(Larissa) Greek Prime Minister Kyriakos Mitsotakis on Wednesday blamed the train disaster that killed 38 the day before on a “tragic human error”, at a time when controversy swelled in the country over the state of the network that many consider dilapidated.
What there is to know
- A head-on collision between two trains, a passenger train and a freight convoy occurred on Tuesday evening, near Larissa;
- The collision occurred at the exit of a small tunnel over which passes a highway linking Athens to Thessaloniki;
- At least 38 people died, 85 others were injured;
- The collision is due to “a tragic human error”;
- The Larissa station master was arrested on Wednesday morning;
- Prime Minister Kyriakos Mitsotakis has declared national mourning for three days;
- Some 500 people are involved in the rescue.
“Everything shows that the tragedy is due, unfortunately, mainly to a tragic human error”, said the head of government, who went to the scene and declared a national mourning for three days.
Earlier the Minister of Transport, Kostas Karamanlis, announced that he was presenting his resignation after this accident between a passenger train with 342 passengers and ten railway employees on board, which linked Athens to Thessaloniki in the north of the country, and a convoy merchandise.
They collided head-on when they were for an undetermined reason on the same path for several kilometers, killing 38 and injuring several dozen according to a latest report.
The station manager of Larissa, the town closest to the accident in central Greece, was arrested during the day, according to a judicial source to AFP, and he is being prosecuted for “negligent homicides” and for having been causing “bodily injury”.
Most of the victims are “young people”, stressed Mr Mitsotakis as many students returned to Thessaloniki after a long weekend, Monday being a public holiday in Greece.
Recounting having met relatives of victims during a visit to the scene and then to the Larissa hospital, Kyriakos Mitsotakis indicated: “They asked me ‘why’”.
“We owe them an honest answer,” he added in a brief recorded television intervention.
The violence of the shock that occurred shortly before midnight (5 p.m. Eastern time) in the Tempé Valley, the locomotives and the leading cars were pulverized and the drivers of the two trains killed instantly.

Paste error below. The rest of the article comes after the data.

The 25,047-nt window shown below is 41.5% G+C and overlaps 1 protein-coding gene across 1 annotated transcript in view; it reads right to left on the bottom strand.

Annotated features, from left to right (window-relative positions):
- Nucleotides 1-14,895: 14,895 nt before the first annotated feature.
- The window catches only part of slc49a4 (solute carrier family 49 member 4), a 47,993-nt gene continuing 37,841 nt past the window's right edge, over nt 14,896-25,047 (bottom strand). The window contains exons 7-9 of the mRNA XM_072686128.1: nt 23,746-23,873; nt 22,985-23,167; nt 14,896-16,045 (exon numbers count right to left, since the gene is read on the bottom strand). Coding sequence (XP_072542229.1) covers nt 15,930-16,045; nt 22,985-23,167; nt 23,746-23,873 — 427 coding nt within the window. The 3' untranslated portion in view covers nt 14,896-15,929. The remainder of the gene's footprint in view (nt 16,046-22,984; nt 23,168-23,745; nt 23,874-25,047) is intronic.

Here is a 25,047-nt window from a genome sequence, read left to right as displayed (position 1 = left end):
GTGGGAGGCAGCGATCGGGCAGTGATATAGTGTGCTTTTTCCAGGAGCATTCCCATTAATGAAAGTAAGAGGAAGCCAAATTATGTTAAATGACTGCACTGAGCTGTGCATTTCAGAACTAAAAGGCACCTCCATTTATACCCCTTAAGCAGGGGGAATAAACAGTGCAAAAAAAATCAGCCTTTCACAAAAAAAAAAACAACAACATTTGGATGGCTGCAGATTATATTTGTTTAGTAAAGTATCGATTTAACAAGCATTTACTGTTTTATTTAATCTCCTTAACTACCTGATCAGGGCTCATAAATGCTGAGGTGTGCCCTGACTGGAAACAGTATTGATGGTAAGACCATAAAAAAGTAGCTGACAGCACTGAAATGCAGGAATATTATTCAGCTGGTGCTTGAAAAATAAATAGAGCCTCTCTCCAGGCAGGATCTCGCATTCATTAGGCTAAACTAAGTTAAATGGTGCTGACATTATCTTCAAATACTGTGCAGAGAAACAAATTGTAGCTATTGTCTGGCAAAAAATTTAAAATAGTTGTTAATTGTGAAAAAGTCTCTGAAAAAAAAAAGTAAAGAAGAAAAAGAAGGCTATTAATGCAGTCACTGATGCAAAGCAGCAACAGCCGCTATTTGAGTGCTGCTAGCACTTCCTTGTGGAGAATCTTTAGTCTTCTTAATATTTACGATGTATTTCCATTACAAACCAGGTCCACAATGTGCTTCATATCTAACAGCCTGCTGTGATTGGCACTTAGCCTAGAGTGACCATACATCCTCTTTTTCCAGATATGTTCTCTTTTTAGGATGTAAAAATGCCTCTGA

No security system
The president of the OSE train drivers’ union, Kostas Genidounias, denounced the lack of safety, according to him, on this line which connects the two main cities of Greece.
“All (signalling) is done manually. It’s been since the year 2000 that the systems have not worked, ”he got carried away on the television channel Ert.
Previously, he had also assured AFP that “no security system, remote control and traffic light were working”.
Contacted by AFP, the Italian public group Ferrovie dello Stato (FS), which controls the Hellenic Train railway company, privatized in 2017, did not immediately comment.
Footage showed charred train cars in a tangle of metal parts and shattered windows.
Other carriages, less damaged, lay on their side as rescuers used ladders to try to extricate survivors and two giant cranes to transport pieces of the train carcasses.
The collision occurred at the exit of a small tunnel over which passes a highway linking Athens to Thessaloniki.
“Train of Terror”
“The work of firefighters and rescuers is very difficult, they are looking for […] the charred bodies,” explained Konstantinos Giannakopoulos, the president of the union of doctors of Larissa, on the public television channel ERT.
“It was the train of terror,” Pavlos Aslanidis, whose son is missing and one of his friends, told reporters.
In Larissa, where the injured were transported, the mayor, Apostolos Kalogiannis spoke of “floods of ambulances bringing burns, amputees, everything you can imagine”.
“We felt the collision like a big earthquake,” a passenger, Angelos, 22, told AFP at the scene of the accident.
“Fortunately, we were in the penultimate car and we got out alive. There was a fire in the first cars and panic ensued. It’s a nightmare that I lived […] I’m still shaking,” he continued.
Some 500 people participated in the rescue on Wednesday, said the government spokesman.